— are your shrubs overgrown and in need of size reduction? it’s time to work on winter pruning of woody plants. Now, while plants are dormant, is the best time to do this: it’s easy to see the structure of the plant while the leaves are down, and the plant is most likely to react favorably while it’s resting. Contact me for coaching if you would like to learn to do this yourself, or for an estimate if you would like me to do it for you.

— if you haven’t already done so, clean up the vegetable garden carefully: remove the spent plants; compost healthy ones, but throw out infested or diseased plants to prevent the spread of disease. But don’t clean up the perennial garden. It supplies food and cover for birds, butterflies, and other wildlife all winter.

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Little bluestem is a natural bird feeder that supplies seed all winter long.

extend a garden bed or start a new one (it’s always a great idea to eliminate some lawn): spread a 3-4” layer of cedar or hemlock bark mulch over the area to kill the grass. Or use a thick layer of leaves (12″ or more). You’ll be able to plant right through the mulch and thatch next spring. You can scatter seeds in the mulch as you collect them.

collect seeds. Even though I’ve been collecting seed since last summer, plenty remains for the birds. Mixed-species foraging flocks visit daily to take advantage of the bounty; lately I’ve seen nuthatches, chickadees, titmice, juncos, several species of sparrows, woodpeckers, kinglets.

— plan for next season: Do it now, because later this winter everything might be covered in snow. Notice things that did great and things that didn’t, make lists of areas you want to improve, areas of lawn you could get rid of, places that are getting sunnier or shadier and need new plantings to suit. Did you have enough fall color in your garden? If not, plant some colorful native shrubs in the spring. Is there plentiful food for birds now? Plan to plant native perennials and shrubs on spring. And place your orders early, because native plant nurseries run out of the most popular species.

join a garden club or native plant society: you’ll meet like-minded gardeners, learn a lot, and find out about local resources. For example, join the Native Plant Society of New Jersey and find about the activities of our Bergen-Passaic chapter, or join your local garden club.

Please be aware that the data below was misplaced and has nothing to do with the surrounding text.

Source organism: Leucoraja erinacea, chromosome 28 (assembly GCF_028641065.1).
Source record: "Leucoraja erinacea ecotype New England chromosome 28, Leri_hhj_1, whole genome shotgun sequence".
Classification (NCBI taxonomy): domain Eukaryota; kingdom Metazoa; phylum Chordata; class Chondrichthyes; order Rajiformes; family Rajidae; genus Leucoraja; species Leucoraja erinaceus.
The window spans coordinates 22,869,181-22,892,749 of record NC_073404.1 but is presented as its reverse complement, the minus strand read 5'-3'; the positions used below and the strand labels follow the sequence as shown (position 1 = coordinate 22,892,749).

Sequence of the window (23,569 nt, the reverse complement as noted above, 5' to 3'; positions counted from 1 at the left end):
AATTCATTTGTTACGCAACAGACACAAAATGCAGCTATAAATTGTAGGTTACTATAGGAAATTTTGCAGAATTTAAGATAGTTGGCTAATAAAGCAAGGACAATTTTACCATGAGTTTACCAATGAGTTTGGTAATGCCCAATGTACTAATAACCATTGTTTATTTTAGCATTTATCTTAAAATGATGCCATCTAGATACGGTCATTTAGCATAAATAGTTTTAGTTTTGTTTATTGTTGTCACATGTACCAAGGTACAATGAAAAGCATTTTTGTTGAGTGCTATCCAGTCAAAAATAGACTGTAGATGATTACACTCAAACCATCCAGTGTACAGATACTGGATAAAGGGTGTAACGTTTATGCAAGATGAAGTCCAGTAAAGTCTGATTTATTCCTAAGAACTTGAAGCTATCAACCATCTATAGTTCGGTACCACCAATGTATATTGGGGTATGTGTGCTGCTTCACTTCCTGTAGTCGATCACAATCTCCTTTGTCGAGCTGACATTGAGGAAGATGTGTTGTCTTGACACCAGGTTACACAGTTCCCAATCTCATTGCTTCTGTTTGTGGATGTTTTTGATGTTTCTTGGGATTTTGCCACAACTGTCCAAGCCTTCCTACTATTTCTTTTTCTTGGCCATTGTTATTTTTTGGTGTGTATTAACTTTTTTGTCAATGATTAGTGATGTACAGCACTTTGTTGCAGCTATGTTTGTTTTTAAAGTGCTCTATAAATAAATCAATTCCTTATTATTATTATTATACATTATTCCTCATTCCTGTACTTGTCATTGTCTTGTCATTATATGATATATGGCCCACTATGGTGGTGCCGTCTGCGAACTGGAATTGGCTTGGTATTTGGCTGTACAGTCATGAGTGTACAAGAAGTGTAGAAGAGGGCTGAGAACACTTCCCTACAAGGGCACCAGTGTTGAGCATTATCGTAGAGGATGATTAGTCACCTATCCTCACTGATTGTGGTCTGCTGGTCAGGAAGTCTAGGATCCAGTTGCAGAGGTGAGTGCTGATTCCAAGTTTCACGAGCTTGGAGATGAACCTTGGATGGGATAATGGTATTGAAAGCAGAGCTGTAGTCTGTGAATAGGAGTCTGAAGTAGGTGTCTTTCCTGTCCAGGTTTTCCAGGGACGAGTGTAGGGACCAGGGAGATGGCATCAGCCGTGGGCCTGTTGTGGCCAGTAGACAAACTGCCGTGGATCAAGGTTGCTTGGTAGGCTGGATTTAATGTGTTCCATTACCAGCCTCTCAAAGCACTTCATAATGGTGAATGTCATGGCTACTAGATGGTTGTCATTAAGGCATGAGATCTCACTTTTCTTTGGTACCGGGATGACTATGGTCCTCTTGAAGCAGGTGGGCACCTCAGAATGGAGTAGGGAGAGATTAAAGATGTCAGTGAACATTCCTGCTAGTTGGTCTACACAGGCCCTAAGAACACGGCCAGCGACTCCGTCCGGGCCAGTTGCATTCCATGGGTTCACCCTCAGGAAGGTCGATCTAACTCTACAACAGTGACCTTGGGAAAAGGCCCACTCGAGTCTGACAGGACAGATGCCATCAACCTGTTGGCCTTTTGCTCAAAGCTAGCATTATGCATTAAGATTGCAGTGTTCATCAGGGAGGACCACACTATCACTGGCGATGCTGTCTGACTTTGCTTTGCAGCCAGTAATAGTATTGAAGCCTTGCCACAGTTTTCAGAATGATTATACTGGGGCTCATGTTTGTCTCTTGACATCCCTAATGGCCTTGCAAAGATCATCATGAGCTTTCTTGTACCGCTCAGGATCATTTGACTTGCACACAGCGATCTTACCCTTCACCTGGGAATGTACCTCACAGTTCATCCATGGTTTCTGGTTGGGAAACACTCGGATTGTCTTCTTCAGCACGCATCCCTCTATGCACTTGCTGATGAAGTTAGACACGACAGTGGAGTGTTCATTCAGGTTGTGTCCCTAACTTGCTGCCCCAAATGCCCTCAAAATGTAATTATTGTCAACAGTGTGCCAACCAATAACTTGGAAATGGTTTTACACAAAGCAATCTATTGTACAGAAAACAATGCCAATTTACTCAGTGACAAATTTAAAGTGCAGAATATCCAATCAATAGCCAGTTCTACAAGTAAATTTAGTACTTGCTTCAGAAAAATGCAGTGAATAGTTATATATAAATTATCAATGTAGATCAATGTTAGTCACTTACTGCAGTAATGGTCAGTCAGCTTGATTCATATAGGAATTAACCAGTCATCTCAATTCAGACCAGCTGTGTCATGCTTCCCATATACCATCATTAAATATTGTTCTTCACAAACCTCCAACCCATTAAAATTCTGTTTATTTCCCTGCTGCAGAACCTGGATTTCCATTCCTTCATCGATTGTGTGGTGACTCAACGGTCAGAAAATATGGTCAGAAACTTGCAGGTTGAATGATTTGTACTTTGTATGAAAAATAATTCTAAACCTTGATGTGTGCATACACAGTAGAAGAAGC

Enjoy the garden this week and always, and look forward to spring!

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Few plant rival the beauty of our native flowering dogwood, Cornus florida, in bloom.

 

1/6/17: In the Garden this week

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Coralberry (Symphoricarpus orbiculatus) is a jewel of the winter garden.

There’s always something to do in the garden.

water new plantings: in any week in which we receive less than an inch of rain, and the ground is not frozen, water all plants installed this spring or fall. We have received at least an inch of rain per week for the past two weeks, so no need to water right now, but check back here frequently for updates. How do you know when we’ve received an inch of rain? I use a highly sophisticated rain gauge–an old yogurt container placed on the ground among the plants. A tunafish or catfood can works equally well. I total the weekly rainfall and decide whether to water my new trees or my clients’ new plantings this week. This past week we received just over 1 inch of rain.

— are your shrubs overgrown and in need of size reduction? it’s time to start winter pruning of woody plants. Now, while plants are dormant, is the best time to do this: it’s easy to see the structure of the plant while the leaves are down, and the plant is most likely to react favorably while it’s resting. Contact me for coaching if you would like to learn to do this yourself, or for an estimate if you would like me to do it for you.

clean up the vegetable garden carefully: remove the spent plants; compost healthy ones, but throw out infested or diseased plants to prevent the spread of disease. But don’t clean up the perennial garden. It supplies food and cover for birds, butterflies, and other wildlife all winter.

extend a garden bed or start a new one (it’s always a great idea to eliminate some lawn): spread a 3-4” layer of cedar or hemlock bark mulch over the area to kill the grass. Or use a thick layer of leaves (12″ or more). You’ll be able to plant right through the mulch and thatch next spring. You can scatter seeds in the mulch as you collect them.

collect seeds. Even though I’ve been collecting seed since last summer, plenty remains for the birds. I can’t go out the backdoor without disturbing flocks of goldfinches, and the bluejays become quite annoyed with us when we walk to the compost pile. Mixed-species foraging flocks visit daily to take advantage of the bounty; lately I’ve seen kinglets.

— plan for next season: Do it now, because later this winter everything might be covered in snow. Notice things that did great and things that didn’t, make lists of areas you want to improve, areas of lawn you could get rid of, places that are getting sunnier or shadier and need new plantings to suit. Did you have enough fall color in your garden? If not, plant some colorful native shrubs in the spring. Is there plentiful food for birds now? Plan to plant native perennials and shrubs on spring.

There’s always something to do in the garden . . .

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. . . even if it’s just to wait until spring, when bloodroot appears again!